A brief poem by William Ernest Henley, 1849-1903, sums up a fundamental foundation of character; Be the man you can be, rise to the occassion, no matter what the time or the fashion. You will have your dignity.
I do not know who he was writing about but history is full of remarkable people who fit this description. Is it a passenger on a hijacked aircraft, or a leader of a nation? Is it an impoverished parent, or an aristocrat who gives up his life vest to a mother and child on a doomed ocean liner?
The world is full of opportunity for compromise and taking an easier path. These often serve virtues as well; humility, discretion, empathy. Failure to address the issue is also an option.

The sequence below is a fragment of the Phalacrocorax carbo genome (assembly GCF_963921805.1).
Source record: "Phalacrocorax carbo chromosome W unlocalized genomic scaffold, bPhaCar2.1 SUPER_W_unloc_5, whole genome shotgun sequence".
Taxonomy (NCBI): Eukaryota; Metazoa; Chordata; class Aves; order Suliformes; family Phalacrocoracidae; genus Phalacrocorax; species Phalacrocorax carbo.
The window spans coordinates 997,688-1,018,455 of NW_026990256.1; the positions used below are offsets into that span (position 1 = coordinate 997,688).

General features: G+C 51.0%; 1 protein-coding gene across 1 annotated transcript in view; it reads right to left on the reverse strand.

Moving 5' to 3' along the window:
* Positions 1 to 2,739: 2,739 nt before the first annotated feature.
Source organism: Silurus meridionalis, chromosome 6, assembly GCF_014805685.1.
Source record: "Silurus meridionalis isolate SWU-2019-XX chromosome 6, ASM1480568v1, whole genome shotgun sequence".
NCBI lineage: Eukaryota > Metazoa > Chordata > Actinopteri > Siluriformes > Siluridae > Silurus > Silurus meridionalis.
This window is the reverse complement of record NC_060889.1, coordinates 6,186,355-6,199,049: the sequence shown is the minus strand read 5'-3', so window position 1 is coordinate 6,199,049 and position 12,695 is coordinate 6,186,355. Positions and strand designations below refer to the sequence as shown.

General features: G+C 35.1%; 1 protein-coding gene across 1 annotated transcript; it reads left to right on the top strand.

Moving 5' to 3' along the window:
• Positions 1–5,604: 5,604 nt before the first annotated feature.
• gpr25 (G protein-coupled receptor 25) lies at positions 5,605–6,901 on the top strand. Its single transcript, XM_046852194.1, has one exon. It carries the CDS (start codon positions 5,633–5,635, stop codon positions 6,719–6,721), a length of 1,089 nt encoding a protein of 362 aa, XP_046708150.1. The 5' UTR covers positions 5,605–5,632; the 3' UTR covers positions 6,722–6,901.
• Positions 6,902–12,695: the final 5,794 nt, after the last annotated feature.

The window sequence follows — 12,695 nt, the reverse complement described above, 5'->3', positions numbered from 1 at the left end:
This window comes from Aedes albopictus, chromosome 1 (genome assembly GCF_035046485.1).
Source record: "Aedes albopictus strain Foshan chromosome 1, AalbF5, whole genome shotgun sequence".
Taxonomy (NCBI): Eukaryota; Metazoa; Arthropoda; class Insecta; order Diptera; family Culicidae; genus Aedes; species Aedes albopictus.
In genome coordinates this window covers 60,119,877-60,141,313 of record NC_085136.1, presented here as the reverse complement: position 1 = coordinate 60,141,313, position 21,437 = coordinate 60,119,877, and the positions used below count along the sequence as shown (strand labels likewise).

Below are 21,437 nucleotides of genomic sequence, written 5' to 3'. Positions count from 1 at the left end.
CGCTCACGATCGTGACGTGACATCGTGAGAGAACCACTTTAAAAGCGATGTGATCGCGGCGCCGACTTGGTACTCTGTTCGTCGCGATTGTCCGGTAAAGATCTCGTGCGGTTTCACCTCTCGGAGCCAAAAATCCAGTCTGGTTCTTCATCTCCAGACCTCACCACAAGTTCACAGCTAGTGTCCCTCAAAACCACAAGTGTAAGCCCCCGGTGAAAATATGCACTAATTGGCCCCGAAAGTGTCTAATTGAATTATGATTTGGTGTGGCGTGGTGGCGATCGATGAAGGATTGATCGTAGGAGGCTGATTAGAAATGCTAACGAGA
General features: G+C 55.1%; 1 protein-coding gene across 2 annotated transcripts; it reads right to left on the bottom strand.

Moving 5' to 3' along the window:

But sometimes enough is enough. A man has to stand for something, lest he be forgotten easily.
Out of the night that covers me,
Black as the Pit from pole to pole,
I thank whatever gods that be
For my unconquerable soul.
In the fell clutch of circumstance
I have not winced nor cried aloud.
Under the bludgeonings of chance
My head is bloody, but unbowed.
Beyond this place of wrath and tears
Looms but the Horror of the shade,
And yet the menace of the years
Finds, and shall find, me unafraid.
It matters not how strait the gate,
How charged with punishment the scroll,
I am the master of my fate:
I am the captain of my soul.
One thought on “I Am the Captain of My Soul”
“People should know when they’re conquered.”
“Would you, Quintus? Would I?”